- October 8, 2016 at 3:21 am #19157
I’m trying to mill out 3d shapes from planks of pine using Fusion 360, however I’m really unsure what speeds I should be using for things.
All of the formulas I’ve seen online require you to know what RPM you’re using first. How do you decide what RPM to use? My Kress 800 FME doesn’t have a digital RPM display (it just has a dial) so I can only really guess what RPM I have. Is that accurate enough?
I’m using an 8mm flat carbide end mill and my spindle does between 10,000 RPM and 29,000 RPM. What would be the best settings for me to use to do pine?
I’m getting confused because the terminology in fusion is a bit different from estlcam. In fusion I have the following fields:
Spindle speed (RPM)
Feed per tooth
Feed per revolution
A lot of the guides I’ve seen online say things like “Make sure you use a conservative/sensible value”, but nobody says what a sensible value is 😉
Any advice would be hugely appreciatedOctober 9, 2016 at 3:03 pm #19186
I’m in a similar boat. I’ve looked up the bits that I have for the required feedrates, chip load, etc.
As an example:
– Onsrud (40-100 series) 1/8″(3mm) upcut 2 flute bit,
– Cut depth same as bit diameter (3mm),
– Chip load for softwood .005-.007 (use .006),
– My router is 20-24krpm (use 20krpm),
– (Feed rate) Inches Per Minute (IPM) = RPM x # of cutting edges x chip load = 20000 x 2 x .006 = 240 IPM
– 240 IPM x 0.423333 = 101.6 mm/s
At .005 chip load this would work out to 84.67 mm/s and at the high end of .007 it would be 118.53 mm/s.
I’ve tried it and it’s very fast. Are people following manufacturer specs for bits or are they slowing things down intentionally? What is recommended?October 9, 2016 at 3:25 pm #19188
If you are unsure you should follow the estlcam guide. It is free, and simple. Fusion is not for beginners. If you follow my guides you will see the numbers I use, or others on their videos. When you get the hang of it and have a sense of things then try out fusion.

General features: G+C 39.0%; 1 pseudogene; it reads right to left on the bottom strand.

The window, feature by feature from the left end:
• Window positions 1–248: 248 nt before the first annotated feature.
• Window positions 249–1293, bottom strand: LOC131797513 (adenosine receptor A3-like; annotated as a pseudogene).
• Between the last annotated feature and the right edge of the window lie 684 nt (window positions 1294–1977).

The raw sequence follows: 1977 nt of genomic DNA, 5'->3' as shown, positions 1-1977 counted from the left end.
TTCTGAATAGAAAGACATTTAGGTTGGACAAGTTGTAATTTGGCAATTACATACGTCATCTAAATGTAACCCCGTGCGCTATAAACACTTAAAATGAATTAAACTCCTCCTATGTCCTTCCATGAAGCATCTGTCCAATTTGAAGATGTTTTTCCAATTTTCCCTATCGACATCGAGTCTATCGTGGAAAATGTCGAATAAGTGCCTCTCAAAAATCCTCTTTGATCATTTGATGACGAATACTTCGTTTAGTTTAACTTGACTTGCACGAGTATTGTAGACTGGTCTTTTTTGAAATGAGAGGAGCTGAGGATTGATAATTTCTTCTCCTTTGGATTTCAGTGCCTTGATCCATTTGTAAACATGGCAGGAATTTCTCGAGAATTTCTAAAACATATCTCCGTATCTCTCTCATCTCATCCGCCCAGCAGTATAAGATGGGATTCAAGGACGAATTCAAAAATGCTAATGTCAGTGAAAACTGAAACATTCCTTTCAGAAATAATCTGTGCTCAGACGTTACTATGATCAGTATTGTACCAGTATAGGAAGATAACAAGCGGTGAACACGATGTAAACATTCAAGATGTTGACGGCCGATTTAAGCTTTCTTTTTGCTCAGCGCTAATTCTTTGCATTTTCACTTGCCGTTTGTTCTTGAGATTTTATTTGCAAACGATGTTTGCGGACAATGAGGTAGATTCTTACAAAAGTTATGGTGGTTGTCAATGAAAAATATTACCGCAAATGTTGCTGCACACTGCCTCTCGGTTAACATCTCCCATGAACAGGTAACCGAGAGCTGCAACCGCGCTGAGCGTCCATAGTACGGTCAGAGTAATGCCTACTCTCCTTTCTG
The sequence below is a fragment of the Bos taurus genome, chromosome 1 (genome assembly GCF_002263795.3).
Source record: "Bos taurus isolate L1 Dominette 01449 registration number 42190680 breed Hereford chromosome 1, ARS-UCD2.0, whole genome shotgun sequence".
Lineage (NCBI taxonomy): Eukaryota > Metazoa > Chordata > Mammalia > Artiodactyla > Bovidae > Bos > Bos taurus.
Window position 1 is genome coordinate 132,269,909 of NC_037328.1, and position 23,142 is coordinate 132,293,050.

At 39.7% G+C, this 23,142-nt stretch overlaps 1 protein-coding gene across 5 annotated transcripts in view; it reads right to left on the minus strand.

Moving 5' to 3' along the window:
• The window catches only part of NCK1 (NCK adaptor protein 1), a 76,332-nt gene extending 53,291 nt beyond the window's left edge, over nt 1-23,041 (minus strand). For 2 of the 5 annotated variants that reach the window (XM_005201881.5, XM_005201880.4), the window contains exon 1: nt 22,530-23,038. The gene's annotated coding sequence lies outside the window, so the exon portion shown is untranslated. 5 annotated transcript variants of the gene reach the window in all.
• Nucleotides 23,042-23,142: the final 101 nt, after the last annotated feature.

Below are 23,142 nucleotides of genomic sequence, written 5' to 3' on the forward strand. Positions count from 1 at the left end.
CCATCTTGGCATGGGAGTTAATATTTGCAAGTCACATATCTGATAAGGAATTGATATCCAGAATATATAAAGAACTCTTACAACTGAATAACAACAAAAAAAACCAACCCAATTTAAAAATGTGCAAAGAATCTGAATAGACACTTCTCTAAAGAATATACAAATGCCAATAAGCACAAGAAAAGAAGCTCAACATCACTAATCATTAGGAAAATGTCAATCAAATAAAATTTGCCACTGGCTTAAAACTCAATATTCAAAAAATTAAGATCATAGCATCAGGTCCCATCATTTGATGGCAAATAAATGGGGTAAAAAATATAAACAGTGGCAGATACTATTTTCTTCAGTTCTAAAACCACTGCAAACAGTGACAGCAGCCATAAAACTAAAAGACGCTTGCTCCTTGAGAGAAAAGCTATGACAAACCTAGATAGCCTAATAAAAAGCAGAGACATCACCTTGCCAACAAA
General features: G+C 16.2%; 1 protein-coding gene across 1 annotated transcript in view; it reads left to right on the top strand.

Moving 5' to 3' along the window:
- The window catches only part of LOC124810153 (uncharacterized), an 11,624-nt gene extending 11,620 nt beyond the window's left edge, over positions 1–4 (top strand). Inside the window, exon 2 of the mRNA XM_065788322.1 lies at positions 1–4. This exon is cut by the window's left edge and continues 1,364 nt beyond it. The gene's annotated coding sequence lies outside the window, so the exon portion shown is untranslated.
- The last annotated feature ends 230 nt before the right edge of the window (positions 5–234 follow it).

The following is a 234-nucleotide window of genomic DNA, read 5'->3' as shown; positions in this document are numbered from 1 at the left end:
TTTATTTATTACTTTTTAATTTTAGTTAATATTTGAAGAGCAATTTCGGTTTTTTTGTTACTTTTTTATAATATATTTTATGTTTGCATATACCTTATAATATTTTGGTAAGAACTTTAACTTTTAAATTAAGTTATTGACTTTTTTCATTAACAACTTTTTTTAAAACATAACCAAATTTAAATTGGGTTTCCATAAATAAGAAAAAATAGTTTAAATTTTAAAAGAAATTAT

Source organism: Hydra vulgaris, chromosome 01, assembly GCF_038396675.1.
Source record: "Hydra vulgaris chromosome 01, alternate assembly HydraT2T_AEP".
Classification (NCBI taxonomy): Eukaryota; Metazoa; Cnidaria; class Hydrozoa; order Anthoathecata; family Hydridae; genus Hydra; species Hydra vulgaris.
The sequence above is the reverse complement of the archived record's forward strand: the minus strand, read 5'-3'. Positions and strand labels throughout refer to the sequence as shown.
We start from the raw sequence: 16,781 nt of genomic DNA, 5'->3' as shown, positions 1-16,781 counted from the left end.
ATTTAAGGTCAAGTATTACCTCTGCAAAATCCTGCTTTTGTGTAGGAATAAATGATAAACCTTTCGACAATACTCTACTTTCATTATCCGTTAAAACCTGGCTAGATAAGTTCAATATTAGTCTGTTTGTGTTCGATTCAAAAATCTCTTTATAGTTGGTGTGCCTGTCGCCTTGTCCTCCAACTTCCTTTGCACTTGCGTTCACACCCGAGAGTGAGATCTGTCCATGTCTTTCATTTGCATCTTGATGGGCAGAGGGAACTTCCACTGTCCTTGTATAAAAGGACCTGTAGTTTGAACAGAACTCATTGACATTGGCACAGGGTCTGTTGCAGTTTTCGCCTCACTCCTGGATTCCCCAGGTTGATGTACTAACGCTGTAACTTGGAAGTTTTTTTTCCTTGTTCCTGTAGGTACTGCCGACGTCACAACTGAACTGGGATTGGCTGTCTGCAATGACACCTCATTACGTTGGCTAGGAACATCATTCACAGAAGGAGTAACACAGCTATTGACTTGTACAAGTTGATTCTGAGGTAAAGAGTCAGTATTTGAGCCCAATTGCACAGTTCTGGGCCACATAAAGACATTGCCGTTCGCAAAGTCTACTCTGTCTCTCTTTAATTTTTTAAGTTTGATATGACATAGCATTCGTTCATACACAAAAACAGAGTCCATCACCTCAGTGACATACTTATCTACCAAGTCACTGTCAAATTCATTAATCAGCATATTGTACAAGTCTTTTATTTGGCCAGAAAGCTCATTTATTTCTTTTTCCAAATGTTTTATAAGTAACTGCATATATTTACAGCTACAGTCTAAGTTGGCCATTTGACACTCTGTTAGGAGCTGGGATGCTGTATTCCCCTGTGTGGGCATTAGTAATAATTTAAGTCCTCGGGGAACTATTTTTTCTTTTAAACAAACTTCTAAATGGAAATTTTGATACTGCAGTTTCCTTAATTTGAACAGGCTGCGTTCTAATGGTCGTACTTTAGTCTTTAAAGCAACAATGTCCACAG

I would start with a much smaller bit, 3mm is good to learn with and very forgiving. 8mm is more of a roughing bit.
You will see for all my cuts I use between 12-20mm/s on a 1/8″ bit and vary the depth of cut and spindle speed depending on material. If you are really new to this a single flute bit is even more forgiving and more suited to our high spindle speeds and machine rigidityOctober 9, 2016 at 3:28 pm #19189
You are going too slow if your material is melting or burning, too fast if your cut is ugly or you break something. Start with a 2D pen drawing, then mill some foam, then soft stuff like pine. By then you will probably have a good sense of what it should sound and look like while it is cutting. Experience is key, Hard numbers are not given by many because every machine will require something different.October 10, 2016 at 6:32 am #19207
I second Ryan’s advice on this. Experience and testing are key factors. Once you have done some testing you will know what a good cut sounds like. Personally I do not follow the suggested equations for the tools just for the fact that I am not comfortable with my machine moving that fast. I use Fusion 360 a lot and really like it. There are some settings that are mentioned in the first post that either don’t matter (Spindle RPM) or they are calculated based on some of the other inputs. I would only worry about:
Here is what I do for Pine:
1/8″ Up or Down cut 2 Flute End Mill
Depth of Cut: .1
Cutting Feedrate: 35 in/min
Lead in and out feedrate: 13 in/min
Ramp and Plunge feedrate: 13 in/min
I have a Dewalt 660 and a speed controller and I am guessing that I am running it at about 16k – 18k.
Let me know if I can offer any advice for Fusion 360.October 11, 2016 at 3:11 am #19246
Great, thanks for the advice.
After 12 hours of messing around with trial and error in Fusion 360 I seem to have found my machines limits for the wood I’m using, although I’m still struggling to judge how to balance the relationship between “depth of cut” and “cutting feedrate”. Is it better to do for deeper cuts at a slower speed or shallow cuts at a faster speed? 🙂
As for Fusion – I’m loving it so far. A few dodgy tutorials on YouTube sent me down a bad direction to start with, but I’m starting to understand it much better now. I love being able to define various strategies for different parts of the model.
Unfortunately, my better half has banned me from playing with it until I get the dust issue sorted, so I guess everything is on hold for a while 🙂October 11, 2016 at 3:29 am #19247
You need a dust shoe.October 11, 2016 at 8:17 am #19261
Yup! Working on one now. 🙂
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